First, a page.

British general election 2010

On May 6th the Brits will be voting in a general election to choose themselves a new, or extend the current, government.

Although there are other fringe choices, the fight is as always between the incumbent Labour party (not sure if the are still “New”) run by Gordon Brown, a man for whom the country has never voted as he slid in on Blair’s exit slime. David Cameron, heir apparent (according to most) who runs the Conservative (tory) party, that of Thatcher fame and lastly the party that is never taken seriously, Liberal (Democrats) run by a guy called Nick Clegg.

(Brown, Cameron, Clegg)

The theory, based on ancient history, is that Labour are left and look after the working class (not that there is one any more). Tories are right and look after rich people and the Liberals are somewhere in the middle doing nothing because they hardly ever win.

I’ve been catching up with old issues of The Spectator, which describes itself correctly in the April 10th edition as “the world’s leading conservative magazine since Wellington ran the party.”. It comes as no surprise therefore that their usual trickle of pro-Cameron text has been building to a frenzy over the past months. They have had two general themes:

1/ Cameron is great – but needs to do this or that to ensure victory.

2/ Brown sucks and everyone knows it.

Sadly for the Speccie, what they should have been adding to that content is:

3/ And don’t bother voting for Clegg because……..

They were arrogant and short sighted enough to assume that this was a two horse race – Brown versus Cameron. In all the build up editions of the magazine, such as the April 10th I am now reading and that is pictured at the top, Clegg is not mentioned at all.

“David Cameron, with breathtaking arrogance, is already measuring up the curtains for No 10 before you have even voted.” Nick Clegg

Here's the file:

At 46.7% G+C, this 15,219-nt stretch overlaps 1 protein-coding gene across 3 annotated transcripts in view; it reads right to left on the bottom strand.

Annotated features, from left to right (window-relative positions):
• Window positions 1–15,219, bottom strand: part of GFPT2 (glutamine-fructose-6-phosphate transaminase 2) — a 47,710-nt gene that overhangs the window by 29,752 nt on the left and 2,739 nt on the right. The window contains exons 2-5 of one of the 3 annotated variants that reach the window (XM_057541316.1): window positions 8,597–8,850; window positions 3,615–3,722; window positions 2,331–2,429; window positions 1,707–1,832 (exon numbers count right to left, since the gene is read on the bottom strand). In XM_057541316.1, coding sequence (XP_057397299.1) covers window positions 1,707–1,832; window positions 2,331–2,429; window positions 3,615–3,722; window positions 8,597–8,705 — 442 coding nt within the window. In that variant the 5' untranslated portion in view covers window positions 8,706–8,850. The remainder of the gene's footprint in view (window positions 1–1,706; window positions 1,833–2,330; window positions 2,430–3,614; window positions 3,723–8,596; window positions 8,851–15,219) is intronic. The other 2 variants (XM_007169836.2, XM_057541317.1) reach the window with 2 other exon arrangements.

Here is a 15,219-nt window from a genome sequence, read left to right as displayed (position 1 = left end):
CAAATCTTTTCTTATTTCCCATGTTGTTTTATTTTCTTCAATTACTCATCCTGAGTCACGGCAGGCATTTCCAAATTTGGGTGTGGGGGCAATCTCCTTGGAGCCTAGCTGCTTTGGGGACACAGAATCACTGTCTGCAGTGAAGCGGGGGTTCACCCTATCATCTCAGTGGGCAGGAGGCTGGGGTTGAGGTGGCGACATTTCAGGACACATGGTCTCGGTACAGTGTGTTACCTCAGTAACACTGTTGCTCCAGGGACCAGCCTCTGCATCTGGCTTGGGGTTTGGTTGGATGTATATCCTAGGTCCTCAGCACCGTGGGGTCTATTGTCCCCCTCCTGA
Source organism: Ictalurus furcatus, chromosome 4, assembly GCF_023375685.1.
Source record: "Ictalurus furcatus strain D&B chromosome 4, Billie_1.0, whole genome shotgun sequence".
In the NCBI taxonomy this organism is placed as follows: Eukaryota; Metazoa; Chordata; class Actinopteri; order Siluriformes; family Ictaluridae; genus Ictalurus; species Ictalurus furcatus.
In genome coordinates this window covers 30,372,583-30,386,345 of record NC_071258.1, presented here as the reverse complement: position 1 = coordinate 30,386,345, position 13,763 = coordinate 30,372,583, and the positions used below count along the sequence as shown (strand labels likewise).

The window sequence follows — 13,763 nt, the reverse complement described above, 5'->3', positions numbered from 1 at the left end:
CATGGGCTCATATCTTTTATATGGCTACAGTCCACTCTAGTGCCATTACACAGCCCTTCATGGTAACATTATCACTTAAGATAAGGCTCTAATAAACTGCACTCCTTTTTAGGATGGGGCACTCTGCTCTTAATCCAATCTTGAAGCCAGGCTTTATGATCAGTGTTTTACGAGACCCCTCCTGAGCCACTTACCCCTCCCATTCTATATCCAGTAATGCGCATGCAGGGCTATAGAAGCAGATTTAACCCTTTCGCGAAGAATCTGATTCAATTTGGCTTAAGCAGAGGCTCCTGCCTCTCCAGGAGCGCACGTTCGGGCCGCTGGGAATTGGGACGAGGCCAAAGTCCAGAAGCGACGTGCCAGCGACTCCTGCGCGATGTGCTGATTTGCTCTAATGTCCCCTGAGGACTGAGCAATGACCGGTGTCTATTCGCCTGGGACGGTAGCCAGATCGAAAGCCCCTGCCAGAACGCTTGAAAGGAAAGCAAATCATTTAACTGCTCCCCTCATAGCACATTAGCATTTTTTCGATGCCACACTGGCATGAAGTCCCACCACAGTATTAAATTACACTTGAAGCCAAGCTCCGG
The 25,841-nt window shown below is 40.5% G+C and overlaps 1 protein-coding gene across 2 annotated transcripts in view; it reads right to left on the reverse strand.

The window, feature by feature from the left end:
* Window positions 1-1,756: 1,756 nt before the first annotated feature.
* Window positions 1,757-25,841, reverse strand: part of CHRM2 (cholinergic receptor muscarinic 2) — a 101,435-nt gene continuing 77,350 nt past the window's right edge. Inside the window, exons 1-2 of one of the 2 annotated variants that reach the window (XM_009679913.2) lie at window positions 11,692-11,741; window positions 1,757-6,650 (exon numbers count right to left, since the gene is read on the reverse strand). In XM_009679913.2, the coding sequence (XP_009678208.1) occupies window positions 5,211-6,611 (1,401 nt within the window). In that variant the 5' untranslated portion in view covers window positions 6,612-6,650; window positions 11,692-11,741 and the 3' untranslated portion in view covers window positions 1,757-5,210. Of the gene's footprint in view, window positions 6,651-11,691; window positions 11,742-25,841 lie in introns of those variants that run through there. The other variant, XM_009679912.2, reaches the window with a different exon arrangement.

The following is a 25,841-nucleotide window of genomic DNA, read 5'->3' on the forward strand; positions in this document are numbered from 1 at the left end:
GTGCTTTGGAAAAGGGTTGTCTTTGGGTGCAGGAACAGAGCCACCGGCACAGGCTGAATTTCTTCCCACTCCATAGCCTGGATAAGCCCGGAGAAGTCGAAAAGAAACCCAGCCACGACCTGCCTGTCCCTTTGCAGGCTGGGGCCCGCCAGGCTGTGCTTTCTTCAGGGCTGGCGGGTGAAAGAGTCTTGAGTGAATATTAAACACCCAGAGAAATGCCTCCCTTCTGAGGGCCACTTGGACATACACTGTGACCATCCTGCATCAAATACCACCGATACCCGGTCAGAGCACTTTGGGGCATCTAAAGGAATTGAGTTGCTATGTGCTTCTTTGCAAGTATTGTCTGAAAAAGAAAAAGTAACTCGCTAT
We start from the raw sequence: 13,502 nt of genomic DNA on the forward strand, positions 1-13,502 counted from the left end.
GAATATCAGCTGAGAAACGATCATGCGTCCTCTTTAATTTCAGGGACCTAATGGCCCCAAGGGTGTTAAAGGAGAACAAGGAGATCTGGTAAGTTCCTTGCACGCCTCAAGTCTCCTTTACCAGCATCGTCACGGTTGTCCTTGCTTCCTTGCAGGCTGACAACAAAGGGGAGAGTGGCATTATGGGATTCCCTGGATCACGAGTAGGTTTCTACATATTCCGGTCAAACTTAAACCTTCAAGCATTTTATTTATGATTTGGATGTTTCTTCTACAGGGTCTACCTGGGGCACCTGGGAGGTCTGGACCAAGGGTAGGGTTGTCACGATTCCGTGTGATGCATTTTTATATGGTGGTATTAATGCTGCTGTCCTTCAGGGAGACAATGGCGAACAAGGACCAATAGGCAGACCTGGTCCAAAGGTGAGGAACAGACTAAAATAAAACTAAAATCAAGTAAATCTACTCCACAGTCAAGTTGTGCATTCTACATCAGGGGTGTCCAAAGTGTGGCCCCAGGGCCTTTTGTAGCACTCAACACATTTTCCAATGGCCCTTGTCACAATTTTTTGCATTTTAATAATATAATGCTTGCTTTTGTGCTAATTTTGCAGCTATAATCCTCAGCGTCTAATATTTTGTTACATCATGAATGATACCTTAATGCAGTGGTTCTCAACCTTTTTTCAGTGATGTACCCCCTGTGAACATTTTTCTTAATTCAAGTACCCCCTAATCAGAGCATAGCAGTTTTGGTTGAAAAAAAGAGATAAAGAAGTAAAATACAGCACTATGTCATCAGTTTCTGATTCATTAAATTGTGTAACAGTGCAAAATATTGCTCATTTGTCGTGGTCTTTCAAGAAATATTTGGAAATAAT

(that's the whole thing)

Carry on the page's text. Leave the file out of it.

“There has never been an ounce of complacency in my body and there isn’t now, and there is everything left to do.” David Cameron

“I’m fighting for my life because I am fighting for the future of this country.” Gordon Brown

What changed everything was the series of live televised debates between the three leaders. They happened second half of April. This is the first time in the history of the world’s oldest parliamentary democracy that such debates have happened.

I didn’t watch them but it seems that neither Brown nor Cameron stole the show and Clegg did rather well. This opened the public’s eyes to the possibility of telling both the current AND future government to “naff off!” by switching their vote to Clegg, an altogether unexpected turn of events. Sadly for Clegg, if this popularity does translate into votes it will be more of a protest vote against the other two than a pro-Liberal vote and rather than making Clegg the next Prime Minister is most likely to result in a hung parliament.

Telling the gov where to shove it is something I’m very much in favour of after the expenses scandal that was so lamely dealt with by the whole of parliament. Swept under the carpet in a way that I found quite insulting and I don’t even live there or vote any more.

It was therefore highly amusing to read the Speccie edition of April 24th as it frantically tried to catch up on demolishing Clegg knowing it had no more than a couple of editions left in which to tell people what they should be thinking about this man before they go to vote.

It will be almost as interesting to see how this election turns out as it will the Presidential election in Poland.

4 thoughts on “British general election 2010

  1. After 8 years with Bush the Americans told them where to shove it and voted for the 1st Black President no less. ( Are we better off…Hell no!!!! and keeps getting worse) Don’t let pretty face and sweet talk cloud your thinking. (by the way I did not vote for that turkey)

  2. I did not vote for the turkey either, Chris.

    This is very interesting with Clegg. Unfortunately, it is dwindling down to a show of personalities, which is what televised debates do: people assess according to how they respond, their physical traits, and how they *think* the candidates would do rather than analyzing the history of the candidates’ actions (for example, Obama’s senate record was the most liberal plus he was a chronic absentee–it was a no-brainer for me, but because he could speak well–little did people know he needed 12 teleprompters until after he was in office–people voted for him). Clegg might or might not be the right man for the job to whip the deficit into shape. But many of the folks at home watching the broadcast will size all three up via the glimmer in their eyes and the fire in their bellies and it could tip the scales a bit more than expected.

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